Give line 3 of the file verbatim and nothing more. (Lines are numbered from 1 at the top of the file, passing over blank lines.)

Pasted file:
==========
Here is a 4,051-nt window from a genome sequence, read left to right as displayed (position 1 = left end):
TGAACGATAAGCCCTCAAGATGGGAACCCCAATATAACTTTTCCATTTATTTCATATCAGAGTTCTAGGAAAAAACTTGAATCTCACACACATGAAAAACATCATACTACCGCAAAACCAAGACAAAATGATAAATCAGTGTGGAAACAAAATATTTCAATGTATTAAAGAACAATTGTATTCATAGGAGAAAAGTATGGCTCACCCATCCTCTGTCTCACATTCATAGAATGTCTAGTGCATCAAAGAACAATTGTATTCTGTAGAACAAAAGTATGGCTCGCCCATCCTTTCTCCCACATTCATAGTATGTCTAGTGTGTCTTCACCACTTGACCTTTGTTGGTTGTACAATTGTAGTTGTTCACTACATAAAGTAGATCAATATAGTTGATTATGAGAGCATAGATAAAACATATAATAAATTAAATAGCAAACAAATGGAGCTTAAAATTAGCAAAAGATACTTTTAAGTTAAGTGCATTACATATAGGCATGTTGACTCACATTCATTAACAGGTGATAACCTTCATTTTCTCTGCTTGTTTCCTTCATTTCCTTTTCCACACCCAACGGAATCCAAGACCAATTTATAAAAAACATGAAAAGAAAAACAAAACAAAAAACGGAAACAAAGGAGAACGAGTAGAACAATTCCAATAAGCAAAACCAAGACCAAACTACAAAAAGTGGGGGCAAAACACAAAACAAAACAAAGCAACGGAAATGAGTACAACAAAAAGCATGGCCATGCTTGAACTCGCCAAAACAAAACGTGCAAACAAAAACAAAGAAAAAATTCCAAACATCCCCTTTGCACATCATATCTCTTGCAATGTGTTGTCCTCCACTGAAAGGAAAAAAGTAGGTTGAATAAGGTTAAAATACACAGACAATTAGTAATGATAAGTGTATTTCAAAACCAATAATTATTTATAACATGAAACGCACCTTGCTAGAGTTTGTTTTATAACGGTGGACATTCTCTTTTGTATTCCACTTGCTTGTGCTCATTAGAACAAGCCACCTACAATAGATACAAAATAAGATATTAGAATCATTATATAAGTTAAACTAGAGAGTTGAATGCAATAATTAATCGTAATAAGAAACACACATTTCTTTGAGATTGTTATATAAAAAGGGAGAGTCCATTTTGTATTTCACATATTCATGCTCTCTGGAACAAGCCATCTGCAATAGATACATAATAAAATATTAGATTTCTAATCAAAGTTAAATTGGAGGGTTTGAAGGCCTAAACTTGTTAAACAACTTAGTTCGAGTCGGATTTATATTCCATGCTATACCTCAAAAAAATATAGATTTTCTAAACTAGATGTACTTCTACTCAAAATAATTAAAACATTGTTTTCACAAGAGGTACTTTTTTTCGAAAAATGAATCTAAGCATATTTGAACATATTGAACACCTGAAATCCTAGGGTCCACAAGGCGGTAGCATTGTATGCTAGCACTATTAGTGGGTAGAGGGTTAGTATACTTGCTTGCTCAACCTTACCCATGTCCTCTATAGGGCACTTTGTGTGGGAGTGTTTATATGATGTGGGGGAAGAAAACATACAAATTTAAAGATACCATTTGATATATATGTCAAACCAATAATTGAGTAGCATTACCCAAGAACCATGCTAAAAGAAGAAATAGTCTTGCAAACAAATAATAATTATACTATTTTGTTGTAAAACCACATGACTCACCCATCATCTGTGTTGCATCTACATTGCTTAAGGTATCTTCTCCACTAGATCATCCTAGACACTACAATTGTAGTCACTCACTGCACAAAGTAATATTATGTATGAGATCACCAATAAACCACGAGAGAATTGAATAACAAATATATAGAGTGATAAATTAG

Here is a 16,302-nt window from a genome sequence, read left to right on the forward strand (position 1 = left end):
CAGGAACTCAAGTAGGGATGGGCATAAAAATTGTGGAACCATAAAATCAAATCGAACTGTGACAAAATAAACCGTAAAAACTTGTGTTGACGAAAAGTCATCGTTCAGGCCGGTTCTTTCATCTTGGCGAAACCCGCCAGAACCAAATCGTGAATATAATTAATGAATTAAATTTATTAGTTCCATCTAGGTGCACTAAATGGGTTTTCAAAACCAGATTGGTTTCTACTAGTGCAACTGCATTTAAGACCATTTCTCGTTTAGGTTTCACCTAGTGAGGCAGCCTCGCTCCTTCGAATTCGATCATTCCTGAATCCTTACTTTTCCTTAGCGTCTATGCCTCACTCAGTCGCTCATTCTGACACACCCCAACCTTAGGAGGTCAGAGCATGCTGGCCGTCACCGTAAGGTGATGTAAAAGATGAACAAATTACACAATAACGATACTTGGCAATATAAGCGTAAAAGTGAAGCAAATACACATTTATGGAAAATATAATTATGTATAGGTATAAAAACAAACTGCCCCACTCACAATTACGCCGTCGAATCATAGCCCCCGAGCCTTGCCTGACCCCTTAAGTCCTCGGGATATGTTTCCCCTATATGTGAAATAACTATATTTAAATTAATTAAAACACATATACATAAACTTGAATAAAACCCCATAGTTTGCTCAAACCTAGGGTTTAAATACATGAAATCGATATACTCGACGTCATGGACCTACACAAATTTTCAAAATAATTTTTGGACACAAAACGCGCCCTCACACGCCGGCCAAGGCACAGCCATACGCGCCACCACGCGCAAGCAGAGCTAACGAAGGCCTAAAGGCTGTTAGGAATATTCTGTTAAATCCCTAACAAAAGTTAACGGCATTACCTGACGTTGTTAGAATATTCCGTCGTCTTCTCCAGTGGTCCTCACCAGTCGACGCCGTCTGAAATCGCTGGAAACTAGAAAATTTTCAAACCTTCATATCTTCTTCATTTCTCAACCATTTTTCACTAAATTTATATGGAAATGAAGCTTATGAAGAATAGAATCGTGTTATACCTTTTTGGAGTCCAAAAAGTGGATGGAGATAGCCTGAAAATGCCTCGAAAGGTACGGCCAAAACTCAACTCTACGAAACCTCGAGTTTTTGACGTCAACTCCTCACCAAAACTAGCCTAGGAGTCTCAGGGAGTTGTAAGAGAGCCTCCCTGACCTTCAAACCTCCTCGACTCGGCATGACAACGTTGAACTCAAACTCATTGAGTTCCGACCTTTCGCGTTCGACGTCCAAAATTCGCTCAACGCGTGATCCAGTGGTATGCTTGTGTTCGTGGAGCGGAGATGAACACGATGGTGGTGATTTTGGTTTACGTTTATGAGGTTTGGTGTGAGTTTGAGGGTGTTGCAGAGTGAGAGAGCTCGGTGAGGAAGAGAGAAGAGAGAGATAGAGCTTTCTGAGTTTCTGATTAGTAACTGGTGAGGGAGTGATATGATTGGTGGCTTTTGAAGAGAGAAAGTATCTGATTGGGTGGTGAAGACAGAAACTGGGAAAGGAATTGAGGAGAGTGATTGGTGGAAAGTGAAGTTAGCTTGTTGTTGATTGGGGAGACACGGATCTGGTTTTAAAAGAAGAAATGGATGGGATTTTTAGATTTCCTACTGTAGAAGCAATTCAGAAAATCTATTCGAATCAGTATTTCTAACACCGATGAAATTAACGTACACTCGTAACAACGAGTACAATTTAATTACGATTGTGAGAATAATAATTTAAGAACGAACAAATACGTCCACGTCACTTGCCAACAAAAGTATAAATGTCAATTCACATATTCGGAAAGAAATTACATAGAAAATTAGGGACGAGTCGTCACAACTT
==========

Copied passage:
Here is a 16,302-nt window from a genome sequence, read left to right on the forward strand (position 1 = left end):